Bay Area Labyrinths

Amit Basu Photography/Getty Images

There's a structural and philosophical distinction between a labyrinth and a maze. A labyrinth is a path to a central point -- with no obstacles, no intent to disorient. A maze, on the other hand, purposely imposes dead ends and turns to confuse the participant.

The various labyrinth patterns are archetypal, designed to clear the mind. They're reflective and meditative. Enter the labyrinth and release mental clutter as you walk toward the center. Then remain at the center and contemplate your thoughts for as long as you like. Afterward follow the outward path, using that time to reconnect and eventually rejoin your environment.

  • 01 of 11

    Grace Cathedral Labyrinth

    San Francisco - Nob Hill
    1100 California Street
    See San Francisco Neighborhood Map

    Don't expect to walk the Grace Cathedral Labyrinth (located upon entry of this spectacular Nob Hill edifice) on your own even though there are moments when you can engage in quiet moments of reflection. This labyrinth is a replica of the Chartres labyrinth of France's Chartres Cathedral outside of Paris. 

  • 02 of 11

    Lands End Labyrinth

    San Francisco - Outer Richmond
    Point Lobos Avenue & El Camino Del Mar
    See Map of Outer Richmond

    If you're walking the Coastal Trail at Lands End between San Francisco's Cliff House and the Presidio, take a turn to Mile Rock Beach to reach the Lands End labyrinth. Eduardo Aguilera is responsible for this labyrinth as well as one in the nearby Marin Headlands (since removed).

  • 03 of 11

    Scott Street Labyrinth

    Duboce Triangle - San Francisco 
    52-98 Scott Street

    In close proximity to the California Pacific Medical Center's Davies Campus, close to both the Haight and the Castro neighborhoods, the Scott Street Labyrinth has been sandblasted into the surrounding pavement and circled with a ring of mosaic tiles. There's even a nearby table-top labyrinth in braille. Erected in 2007, the labyrinth was part of Duboce Park's revitalization. 

  • 04 of 11

    San Francisco - Pacific Heights
    Buchanan & Clay
    See San Francisco Neighborhood Map

    A painted labyrinth outside the waiting area of this Pacific Heights hospital lets patients and physicians alike clear their minds in the contemplative circles. The Labyrinth Garden was installed in 1997 by the Institute for Health and Healing.

    Continue to 5 of 11 below.
  • 05 of 11

    Oakland - Alameda County/East Bay
    See the Sibley Website for directions to the park

    Along the Skyline Boulevard ridge in the East Bay's Berkeley Hills you'll find the entrance to this beloved nature reserve -- one with resident Golden Eagles and an overlook to a labyrinth. The main loop around Sibley doesn't take you to the labyrinth directly, but you'll reach another overlook at a steep ravine and be able to spot its dramatic design below. Sculptor Helena Mazzariello created this particular pathway. 

    Many such structures in public open spaces and parks are not officially sanctioned by the parks departments. If you visit, be sure to respect all parks and wilderness rules.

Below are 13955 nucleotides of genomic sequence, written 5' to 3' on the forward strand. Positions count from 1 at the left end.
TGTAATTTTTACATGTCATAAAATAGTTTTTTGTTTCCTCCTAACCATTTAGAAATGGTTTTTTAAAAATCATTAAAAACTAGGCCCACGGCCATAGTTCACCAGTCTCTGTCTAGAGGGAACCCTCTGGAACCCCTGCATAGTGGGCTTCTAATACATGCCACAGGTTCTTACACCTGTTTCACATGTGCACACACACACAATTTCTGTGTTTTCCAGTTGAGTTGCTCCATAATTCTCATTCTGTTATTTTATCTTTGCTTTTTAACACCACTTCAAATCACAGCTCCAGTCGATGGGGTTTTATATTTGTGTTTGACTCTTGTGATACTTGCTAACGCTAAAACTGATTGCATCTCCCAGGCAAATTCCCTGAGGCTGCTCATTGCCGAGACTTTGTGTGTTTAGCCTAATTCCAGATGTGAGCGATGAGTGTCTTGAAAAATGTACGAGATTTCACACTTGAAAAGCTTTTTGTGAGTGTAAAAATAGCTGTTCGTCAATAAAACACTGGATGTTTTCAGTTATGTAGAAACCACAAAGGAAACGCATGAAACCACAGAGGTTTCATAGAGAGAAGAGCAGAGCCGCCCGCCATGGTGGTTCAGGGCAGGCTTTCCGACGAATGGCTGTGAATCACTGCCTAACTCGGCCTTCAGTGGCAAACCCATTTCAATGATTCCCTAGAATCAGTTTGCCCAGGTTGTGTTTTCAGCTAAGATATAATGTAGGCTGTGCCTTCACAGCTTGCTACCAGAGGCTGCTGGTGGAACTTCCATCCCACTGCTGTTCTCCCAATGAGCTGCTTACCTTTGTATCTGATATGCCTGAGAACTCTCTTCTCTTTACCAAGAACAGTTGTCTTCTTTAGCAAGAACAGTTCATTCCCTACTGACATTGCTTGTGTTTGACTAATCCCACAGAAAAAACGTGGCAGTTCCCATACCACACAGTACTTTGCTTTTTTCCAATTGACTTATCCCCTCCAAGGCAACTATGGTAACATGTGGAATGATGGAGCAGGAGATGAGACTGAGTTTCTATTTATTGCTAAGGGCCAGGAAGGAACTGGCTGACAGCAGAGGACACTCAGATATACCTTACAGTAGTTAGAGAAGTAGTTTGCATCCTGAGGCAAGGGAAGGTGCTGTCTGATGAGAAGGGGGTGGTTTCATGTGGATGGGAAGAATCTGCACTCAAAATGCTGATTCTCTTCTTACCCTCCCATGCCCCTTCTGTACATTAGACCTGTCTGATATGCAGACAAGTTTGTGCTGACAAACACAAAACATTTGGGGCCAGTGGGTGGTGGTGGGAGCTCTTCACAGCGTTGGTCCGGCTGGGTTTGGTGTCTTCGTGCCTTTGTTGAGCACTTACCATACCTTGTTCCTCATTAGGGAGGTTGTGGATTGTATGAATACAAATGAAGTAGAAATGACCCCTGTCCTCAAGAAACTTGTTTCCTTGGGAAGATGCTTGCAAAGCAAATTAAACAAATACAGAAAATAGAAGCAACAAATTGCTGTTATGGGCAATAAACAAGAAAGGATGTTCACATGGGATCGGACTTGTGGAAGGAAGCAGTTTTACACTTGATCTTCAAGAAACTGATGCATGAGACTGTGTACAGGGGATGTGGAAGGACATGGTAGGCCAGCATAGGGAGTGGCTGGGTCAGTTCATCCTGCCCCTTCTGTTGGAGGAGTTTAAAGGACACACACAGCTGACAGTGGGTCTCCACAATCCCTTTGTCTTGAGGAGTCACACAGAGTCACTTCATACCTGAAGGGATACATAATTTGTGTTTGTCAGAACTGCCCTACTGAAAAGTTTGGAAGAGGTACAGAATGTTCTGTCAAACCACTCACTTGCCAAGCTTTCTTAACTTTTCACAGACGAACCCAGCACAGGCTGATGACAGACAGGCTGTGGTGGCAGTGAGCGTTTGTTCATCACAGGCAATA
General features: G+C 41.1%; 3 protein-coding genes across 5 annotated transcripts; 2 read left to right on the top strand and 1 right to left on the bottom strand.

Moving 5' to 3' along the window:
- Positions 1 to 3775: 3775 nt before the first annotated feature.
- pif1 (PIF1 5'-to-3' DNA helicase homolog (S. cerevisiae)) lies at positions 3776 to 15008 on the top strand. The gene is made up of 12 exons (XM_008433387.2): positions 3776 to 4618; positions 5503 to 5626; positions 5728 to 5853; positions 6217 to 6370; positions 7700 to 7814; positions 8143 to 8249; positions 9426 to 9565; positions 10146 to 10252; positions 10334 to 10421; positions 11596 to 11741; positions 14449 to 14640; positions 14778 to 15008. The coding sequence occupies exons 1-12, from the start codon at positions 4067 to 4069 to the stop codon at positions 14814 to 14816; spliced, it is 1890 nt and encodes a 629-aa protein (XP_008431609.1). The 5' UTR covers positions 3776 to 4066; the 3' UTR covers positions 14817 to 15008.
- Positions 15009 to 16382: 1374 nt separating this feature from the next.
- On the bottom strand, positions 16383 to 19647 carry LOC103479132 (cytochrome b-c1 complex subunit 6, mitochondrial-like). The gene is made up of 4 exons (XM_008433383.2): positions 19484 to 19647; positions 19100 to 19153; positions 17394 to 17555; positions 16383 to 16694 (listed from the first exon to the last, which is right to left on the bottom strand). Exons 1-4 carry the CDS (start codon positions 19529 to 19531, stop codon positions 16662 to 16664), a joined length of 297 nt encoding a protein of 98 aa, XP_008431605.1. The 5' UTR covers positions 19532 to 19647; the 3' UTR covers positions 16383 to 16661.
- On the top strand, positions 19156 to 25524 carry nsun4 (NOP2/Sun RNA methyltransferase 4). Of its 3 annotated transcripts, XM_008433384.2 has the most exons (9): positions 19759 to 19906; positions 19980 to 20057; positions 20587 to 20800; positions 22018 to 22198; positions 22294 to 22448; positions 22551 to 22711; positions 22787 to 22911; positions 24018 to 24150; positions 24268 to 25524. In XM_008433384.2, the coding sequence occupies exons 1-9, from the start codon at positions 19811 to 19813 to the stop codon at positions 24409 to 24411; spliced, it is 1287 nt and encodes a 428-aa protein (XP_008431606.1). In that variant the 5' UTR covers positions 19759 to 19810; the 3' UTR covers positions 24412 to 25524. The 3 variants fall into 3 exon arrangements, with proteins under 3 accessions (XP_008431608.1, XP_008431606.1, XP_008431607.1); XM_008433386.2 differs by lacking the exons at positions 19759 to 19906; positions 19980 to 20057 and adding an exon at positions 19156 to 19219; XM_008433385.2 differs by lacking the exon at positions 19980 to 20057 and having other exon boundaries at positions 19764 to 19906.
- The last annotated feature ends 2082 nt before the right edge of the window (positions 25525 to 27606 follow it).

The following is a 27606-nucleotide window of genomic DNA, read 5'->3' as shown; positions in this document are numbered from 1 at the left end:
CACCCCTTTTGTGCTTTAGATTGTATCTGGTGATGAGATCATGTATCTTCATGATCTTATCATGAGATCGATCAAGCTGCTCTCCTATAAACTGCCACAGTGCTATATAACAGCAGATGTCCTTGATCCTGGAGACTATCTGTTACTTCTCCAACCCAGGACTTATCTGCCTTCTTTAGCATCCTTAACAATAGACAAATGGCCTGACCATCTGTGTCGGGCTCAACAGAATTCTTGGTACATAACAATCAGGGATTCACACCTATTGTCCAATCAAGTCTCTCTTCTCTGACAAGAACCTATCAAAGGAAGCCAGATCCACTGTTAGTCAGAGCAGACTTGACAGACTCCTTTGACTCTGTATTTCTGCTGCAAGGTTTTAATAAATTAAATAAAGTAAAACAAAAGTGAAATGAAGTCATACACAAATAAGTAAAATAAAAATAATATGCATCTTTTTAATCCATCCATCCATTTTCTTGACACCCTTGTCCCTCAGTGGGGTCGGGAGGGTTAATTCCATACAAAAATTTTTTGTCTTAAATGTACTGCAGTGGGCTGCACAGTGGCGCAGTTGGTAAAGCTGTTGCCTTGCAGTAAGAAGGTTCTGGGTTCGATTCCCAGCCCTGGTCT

• 06 of 11

    Willard Middle School Labyrinth

    Berkeley - Alameda County/East Bay
    Telegraph Avenue - Between Derby and Stuart

    A yellow labyrinth painted directly onto the pavement, this unicursal Berkeley walkway is not open to the public during school hours, but it is available at other times. It's next to the school's working garden, which actually produces food for farmers' markets, homeless shelters, and neighborhood restaurants.

  • 07 of 11

    Walnut Creek - Contra Costa County/East Bay
    260 Walnut Avenue (near Ignacio Valley Road)

    A permanent outdoor labyrinth that is open to the public 24 hours  and has been created in the same vein as the labyrinth in France's Chartres cathedral. Its 11-circuit pattern is built in stone. 

  • 08 of 11

    San Anselmo - Marin County
    See address for each of the labyrinths below

    Marin County's San Anselmo campus offers two different styles of labyrinths:

    • Geneva Terrace Labyrinth: A seven-circuit modified Chartres style - At the top of Seminary Hill, outside of Geneva Hall
    • Spirit Walk Labyrinth: Classical style (Greek/Crete) - 17 Austin Avenue (between Lloyd Center and Baird Hall)

    One additional indoor labyrinth is located in Duncan Hall at First Presbyterian Church (north of campus at 72 Kensington Road). Because this labyrinth is indoors, you can only walk it during posted hours.

    Continue to 9 of 11 below.
  • 09 of 11

    Tiburon - Marin County
    145 Rock Hill Drive

    This stone labyrinth, based on the Amien style, is in a garden setting and open to the public during daylight hours. An indoor labyrinth (Chartres pattern) is inside the church. The church holds quarterly labyrinth ceremonies throughout the year. 

  • 10 of 11

    Palo Alto - Santa Clara County
    555 Waverly Street (at Hamilton)

    This painted outdoor labyrinth is open to the public during daylight hours, though steer clear of Thursday and Friday lunch hours since the courtyard area is used for a meal event. You can also contact the church to arrange for a group labyrinth walk.

  • 11 of 11

    Palo Alto - Stanford Campus - Main Quad
    450 Serra Mall, Stanford

    The public can walk this portable labyrinth--which is actually a large mat with a labyrinth pattern--in Palo Alto's Stanford Memorial Church each Friday during specific hours. 

    There is also an outdoor labyrinth accessible at any time.

Was this page helpful?